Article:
On this basis, both appeals were allowed and the full premium recoverable.

Looking more widely, the court said that, when a judge came to consider proportionality, costs which were “fixed and unavoidable, or which have an irreducible minimum, without which the litigation could not have been progressed” – such as court fees – should be left out of the calculation.

This left the costs likely to have been incurred “as a result of the exercise of judgement by the solicitor or counsel”, which were “precisely the sorts of costs which the new rules as to proportionality were designed to control”.

It then gave guidance on the “appropriate approach” to the test. First, the judge should go through the bill line-by-line, assessing the reasonableness of each item of cost.

“If the judge considers it possible, appropriate and convenient when undertaking that exercise, he or she may also address the proportionality of any particular item at the same time.

“That is because, although reasonableness and proportionality are conceptually distinct, there can be an overlap between them, not least because reasonableness may be a necessary condition of proportionality.”

That would leave a total “reasonable” figure which must then be assessed by reference to both rules 44.3(5) and 44.1.

“If that total figure is found to be proportionate, then no further assessment is required. If the judge regards the overall figure as disproportionate, then a further assessment is required.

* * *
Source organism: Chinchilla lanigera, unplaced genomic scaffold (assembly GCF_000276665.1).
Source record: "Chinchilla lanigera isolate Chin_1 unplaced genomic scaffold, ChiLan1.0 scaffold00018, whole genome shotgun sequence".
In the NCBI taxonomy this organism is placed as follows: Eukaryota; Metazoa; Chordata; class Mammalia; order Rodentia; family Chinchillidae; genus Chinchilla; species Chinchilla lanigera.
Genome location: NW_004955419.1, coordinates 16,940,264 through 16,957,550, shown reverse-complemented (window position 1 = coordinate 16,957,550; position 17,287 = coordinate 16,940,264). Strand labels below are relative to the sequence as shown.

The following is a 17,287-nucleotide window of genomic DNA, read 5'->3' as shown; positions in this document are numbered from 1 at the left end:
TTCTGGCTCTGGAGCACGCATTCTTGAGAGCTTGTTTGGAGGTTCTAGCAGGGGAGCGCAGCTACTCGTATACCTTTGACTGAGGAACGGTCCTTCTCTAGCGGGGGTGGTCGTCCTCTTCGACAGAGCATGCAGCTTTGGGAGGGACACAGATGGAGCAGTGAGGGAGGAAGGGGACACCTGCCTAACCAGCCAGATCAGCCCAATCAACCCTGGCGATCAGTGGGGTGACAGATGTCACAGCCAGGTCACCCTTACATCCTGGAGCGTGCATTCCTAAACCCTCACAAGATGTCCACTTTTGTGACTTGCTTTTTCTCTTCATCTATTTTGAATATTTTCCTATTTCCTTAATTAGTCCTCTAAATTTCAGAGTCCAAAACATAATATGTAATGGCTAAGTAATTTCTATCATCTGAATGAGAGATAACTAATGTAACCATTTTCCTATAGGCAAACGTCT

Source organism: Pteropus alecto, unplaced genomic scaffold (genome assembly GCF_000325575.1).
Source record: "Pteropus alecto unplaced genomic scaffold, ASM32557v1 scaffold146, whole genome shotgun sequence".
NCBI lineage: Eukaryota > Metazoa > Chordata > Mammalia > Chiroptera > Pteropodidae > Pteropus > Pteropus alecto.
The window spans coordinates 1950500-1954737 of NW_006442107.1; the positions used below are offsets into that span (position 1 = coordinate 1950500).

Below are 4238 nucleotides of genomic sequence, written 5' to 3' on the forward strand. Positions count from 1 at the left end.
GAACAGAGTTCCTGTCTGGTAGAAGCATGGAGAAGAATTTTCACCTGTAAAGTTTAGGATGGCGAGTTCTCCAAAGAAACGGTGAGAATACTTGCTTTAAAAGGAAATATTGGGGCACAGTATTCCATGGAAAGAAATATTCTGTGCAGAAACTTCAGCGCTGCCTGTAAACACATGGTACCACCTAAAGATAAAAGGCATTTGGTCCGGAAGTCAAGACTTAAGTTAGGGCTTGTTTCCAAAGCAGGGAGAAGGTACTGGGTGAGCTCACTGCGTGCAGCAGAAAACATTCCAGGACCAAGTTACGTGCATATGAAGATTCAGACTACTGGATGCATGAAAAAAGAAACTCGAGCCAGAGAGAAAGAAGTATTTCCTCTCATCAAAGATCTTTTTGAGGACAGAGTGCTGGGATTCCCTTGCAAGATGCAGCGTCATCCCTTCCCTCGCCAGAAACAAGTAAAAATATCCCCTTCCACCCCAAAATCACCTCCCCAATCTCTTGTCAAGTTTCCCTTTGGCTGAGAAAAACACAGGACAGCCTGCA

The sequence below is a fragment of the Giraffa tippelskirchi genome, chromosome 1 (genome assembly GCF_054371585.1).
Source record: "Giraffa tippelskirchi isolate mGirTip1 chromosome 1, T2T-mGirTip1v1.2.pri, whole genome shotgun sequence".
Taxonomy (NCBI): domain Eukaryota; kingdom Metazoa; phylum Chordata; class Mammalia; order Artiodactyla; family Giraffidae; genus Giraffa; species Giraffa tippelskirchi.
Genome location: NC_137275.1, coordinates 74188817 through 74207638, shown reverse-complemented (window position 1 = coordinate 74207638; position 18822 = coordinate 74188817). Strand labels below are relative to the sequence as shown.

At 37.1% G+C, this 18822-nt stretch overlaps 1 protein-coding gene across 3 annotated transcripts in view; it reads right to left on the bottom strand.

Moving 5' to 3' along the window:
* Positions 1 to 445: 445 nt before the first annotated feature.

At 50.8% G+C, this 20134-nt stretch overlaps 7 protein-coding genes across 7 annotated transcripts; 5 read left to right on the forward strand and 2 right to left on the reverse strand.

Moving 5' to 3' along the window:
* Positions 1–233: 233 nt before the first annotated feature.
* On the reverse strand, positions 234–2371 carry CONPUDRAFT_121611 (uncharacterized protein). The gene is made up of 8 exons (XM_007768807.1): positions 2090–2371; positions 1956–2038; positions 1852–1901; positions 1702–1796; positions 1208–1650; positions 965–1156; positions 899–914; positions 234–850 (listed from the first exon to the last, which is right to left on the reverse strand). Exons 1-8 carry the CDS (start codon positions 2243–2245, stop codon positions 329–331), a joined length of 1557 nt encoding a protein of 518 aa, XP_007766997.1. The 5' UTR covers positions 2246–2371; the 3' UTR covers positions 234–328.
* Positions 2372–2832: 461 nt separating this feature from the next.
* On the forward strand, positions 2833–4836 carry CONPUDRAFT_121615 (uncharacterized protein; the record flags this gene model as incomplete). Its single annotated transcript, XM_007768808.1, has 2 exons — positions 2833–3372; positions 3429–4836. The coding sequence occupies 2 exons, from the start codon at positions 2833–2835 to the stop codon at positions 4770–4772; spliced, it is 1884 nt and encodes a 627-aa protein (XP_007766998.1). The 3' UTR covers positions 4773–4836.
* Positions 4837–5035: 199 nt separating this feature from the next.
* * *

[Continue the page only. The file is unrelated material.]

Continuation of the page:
“That should not be line-by-line, but should instead consider various categories of cost, such as disclosure or expert’s reports, or specific periods where particular costs were incurred, or particular parts of the profit costs.

“At that stage, however, any reductions for proportionality should exclude those elements of costs which are properly regarded as unavoidable, such as court fees, the reasonable element of the ATE premium in clinical negligence cases, and the like…

“The judge will undertake the proportionality assessment by looking at the different categories of costs (excluding the unavoidable items noted above) and considering, in respect of each such category, whether the costs incurred were disproportionate.

“If yes, then the judge will make such reduction as is appropriate. In that way, reductions for proportionality will be clear and transparent for both sides.

“Once any further reductions have been made, the resulting figure will be the final amount of the costs assessment. There would be no further stage of standing back and, if necessary, undertaking a yet further review by reference to proportionality. That would introduce the risk of double-counting.”

The court added that, if the reasonableness of ATE premiums became an issue again in the future “as they and the market change”, it ought to be addressed by way of a group of test cases so as to avoid it being dealt with in “an uncontrolled and unmanageable way”.

The claimants were represented by Kain Knight Costs Lawyers, instructed by Slater & Gordon, together with Nick Bacon QC and Rupert Cohen. Roger Mallalieu, instructed by Acumension, acted for the defendant trust.